Aperture and DOF

Discussion in 'Beyond the Basics' started by ShutteredEye, Jun 7, 2005.

  1. ShutteredEye

    ShutteredEye TPF Noob!

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    Probably showing my noobile tendancies here, but can someone answer this for me?

    I understand that apeture affects DOF, that a wide open aperture results in a small DOF, and a small aperture gives a large DOF.

    My question is, in an SLR, while composing the picture and adjusting the aperture, should I see the effects of this changing DOF in the viewfinder?

    I would break out the SLR and try and figure it out myself, but I'm stuck in class. Biochem. Ugh.
     
  2. Artemis

    Artemis Just Punked Himself

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    No, unless (Like 300D and 300V Canon cameras) you may have a Depth Of Field Preview, but this simply shows how dark the picture is, and you work it out from there.

    But...to be answer your question...no...
     
  3. Unimaxium

    Unimaxium TPF Noob!

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    Like Artemis said, you generally should not see the DOF when looking through the viewfinder. The aperture is supposed to stay wide open until the shutter is released (in order to make the viewfinder brighter and to make focusing easier due to the smaller DOF). Some cameras, however, do have a DOF preview button on them which will temporarily close the aperture to whatever it's set at until you let go of the button.
     
  4. ferny

    ferny TPF Noob!

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    DOF Preview buttons give you a preview of the DOF. They don't show you how dark the picture will be because with correct exposure the picture will be no darker at different apertures. It may be hard to see, but they do show you what the DOF will be when you press the shutter.
     
  5. Meysha

    Meysha still being picky Vicky

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    Ahh that's something I've always wondered too. So when you focus on something does the DOF center on that.... or is the DOF always in the same spot of the photo.

    Argh! that doesn't make sense. What I mean is does the DOF move around the photo or is it always in the same spot.
    Hmmm writing this - I'm starting to think that the dof is just the width of the focus.... so you can focus anywhere (within your lens' capability) and the DOF is the width of that focus.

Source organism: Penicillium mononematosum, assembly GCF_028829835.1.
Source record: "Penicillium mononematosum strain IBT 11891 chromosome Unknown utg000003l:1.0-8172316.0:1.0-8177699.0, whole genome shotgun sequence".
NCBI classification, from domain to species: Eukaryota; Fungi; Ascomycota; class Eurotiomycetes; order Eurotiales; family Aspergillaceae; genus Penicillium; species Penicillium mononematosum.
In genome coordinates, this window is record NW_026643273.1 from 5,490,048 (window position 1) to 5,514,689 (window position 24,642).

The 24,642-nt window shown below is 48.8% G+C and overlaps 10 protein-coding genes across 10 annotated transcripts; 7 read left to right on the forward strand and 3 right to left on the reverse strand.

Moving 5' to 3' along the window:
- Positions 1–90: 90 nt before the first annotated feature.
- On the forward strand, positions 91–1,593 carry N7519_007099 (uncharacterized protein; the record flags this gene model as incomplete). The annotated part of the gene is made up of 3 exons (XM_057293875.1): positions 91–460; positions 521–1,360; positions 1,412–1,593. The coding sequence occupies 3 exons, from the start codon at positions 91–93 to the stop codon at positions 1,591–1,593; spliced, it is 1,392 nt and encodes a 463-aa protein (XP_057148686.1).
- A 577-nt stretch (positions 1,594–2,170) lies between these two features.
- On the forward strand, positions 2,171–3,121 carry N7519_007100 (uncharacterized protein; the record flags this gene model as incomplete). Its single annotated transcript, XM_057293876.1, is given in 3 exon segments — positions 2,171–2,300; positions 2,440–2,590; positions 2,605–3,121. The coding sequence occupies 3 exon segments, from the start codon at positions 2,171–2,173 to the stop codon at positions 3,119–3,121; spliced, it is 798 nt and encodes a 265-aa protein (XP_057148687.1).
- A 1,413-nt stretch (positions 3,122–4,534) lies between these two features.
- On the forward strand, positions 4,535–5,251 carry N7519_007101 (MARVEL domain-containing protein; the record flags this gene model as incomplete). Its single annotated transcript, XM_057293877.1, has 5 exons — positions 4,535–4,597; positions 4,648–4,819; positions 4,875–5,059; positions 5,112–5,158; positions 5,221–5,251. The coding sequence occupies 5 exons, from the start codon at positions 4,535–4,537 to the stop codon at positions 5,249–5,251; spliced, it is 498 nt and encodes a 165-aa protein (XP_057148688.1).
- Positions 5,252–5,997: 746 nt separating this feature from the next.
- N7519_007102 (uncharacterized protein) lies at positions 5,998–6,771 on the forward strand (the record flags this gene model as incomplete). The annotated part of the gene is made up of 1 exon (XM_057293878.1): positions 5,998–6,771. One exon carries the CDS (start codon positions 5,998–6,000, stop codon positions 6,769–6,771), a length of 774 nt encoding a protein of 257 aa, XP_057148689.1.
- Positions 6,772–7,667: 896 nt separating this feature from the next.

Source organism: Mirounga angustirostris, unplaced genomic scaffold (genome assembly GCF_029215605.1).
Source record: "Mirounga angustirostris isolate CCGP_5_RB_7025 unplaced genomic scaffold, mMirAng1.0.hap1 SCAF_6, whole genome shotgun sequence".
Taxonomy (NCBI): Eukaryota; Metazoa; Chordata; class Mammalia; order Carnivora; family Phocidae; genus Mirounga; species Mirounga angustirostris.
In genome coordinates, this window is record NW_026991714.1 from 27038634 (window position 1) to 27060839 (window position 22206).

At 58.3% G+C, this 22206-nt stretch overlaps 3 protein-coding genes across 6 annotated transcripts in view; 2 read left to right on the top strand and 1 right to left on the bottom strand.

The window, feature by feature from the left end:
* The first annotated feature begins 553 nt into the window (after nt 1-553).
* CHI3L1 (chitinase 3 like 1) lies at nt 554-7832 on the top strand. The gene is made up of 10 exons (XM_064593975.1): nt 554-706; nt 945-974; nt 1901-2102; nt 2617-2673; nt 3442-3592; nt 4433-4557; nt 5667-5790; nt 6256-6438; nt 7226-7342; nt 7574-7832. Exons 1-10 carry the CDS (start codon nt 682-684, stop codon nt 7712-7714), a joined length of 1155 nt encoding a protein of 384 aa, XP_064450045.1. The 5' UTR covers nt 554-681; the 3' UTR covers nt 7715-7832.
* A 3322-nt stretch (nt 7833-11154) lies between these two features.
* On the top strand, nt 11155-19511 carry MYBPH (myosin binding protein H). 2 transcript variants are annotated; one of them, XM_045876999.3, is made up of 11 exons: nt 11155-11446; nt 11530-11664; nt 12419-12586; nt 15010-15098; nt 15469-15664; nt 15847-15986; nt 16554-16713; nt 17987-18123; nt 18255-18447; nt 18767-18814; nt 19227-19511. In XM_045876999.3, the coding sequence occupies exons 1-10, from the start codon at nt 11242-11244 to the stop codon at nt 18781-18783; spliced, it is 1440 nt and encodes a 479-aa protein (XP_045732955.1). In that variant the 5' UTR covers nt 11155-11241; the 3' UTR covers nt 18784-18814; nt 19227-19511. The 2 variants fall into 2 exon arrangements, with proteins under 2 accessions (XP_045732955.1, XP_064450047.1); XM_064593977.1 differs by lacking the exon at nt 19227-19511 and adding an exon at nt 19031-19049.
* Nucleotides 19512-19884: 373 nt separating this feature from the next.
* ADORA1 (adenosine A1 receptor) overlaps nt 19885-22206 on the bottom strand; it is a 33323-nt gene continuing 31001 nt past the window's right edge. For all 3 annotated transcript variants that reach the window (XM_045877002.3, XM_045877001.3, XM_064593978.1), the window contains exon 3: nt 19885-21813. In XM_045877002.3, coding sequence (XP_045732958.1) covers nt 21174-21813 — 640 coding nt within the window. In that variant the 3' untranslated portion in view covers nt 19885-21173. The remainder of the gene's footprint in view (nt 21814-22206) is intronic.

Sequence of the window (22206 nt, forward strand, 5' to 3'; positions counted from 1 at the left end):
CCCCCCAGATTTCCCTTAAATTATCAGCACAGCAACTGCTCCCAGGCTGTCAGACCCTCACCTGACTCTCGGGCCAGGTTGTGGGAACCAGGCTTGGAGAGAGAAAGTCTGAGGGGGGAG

Wow anyone else confused? :confused:
     
  6. ferny

    ferny TPF Noob!

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  7. ShutteredEye

    ShutteredEye TPF Noob!

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    uhhh....what link?
     
  8. Big Mike

    Big Mike I am Big, I am Mike Staff Member Supporting Member

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    You've got it right Meysha, DOF is just a width (distance from the camera) that is in focus. It doesn't matter where in the frame the objects are, if they are within the DOF, they will be in focus. As for how that all works, there is something called the circle of confusion, you will have to ask Hertz for an explanation on that one.
     
  9. Artemis

    Artemis Just Punked Himself

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    Think of it as levels in a picture...for example.


    IIIIIIIIIIIIIIIIIIIIIIIIIIIIIIIIIIIIIIIIIIII Is a photo..
    IIIIIIIIIIIIIIIIIIIIIIIIIIIIIIIIIIIIIIIIIIII
    Low aparature
    IIIIII
    High aparature...as you can see the lines represent what is in focus certain distance from camera....
     
  10. probe1957

    probe1957 TPF Noob!

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    It seems you might be a tad confused, yes.

    Depth of field is simply the distance from the nearest object in focus to the farthest object in focus.

    For example, and these are just numbers I am pulling out of the air...if you set your lens at f4 and focus at 25 feet, objects from 12 feet to 35 feet might be in focus. So your depth of field in this case would be 12 to 35 feet.

    Depth of field changes with aperture and focal length. For example, using the same prime lens as in the above example, focusing on a subject 25 feet away but changing your f stop to f16, objects from 4 feet to infinity might be in focus, so you depth of field is now 4 feet to infinity.
     
  11. ferny

    ferny TPF Noob!

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    The one I lost when I edited the post last time. :oops:

    I put it back.
     
  12. etaf

    etaf TPF Noob!

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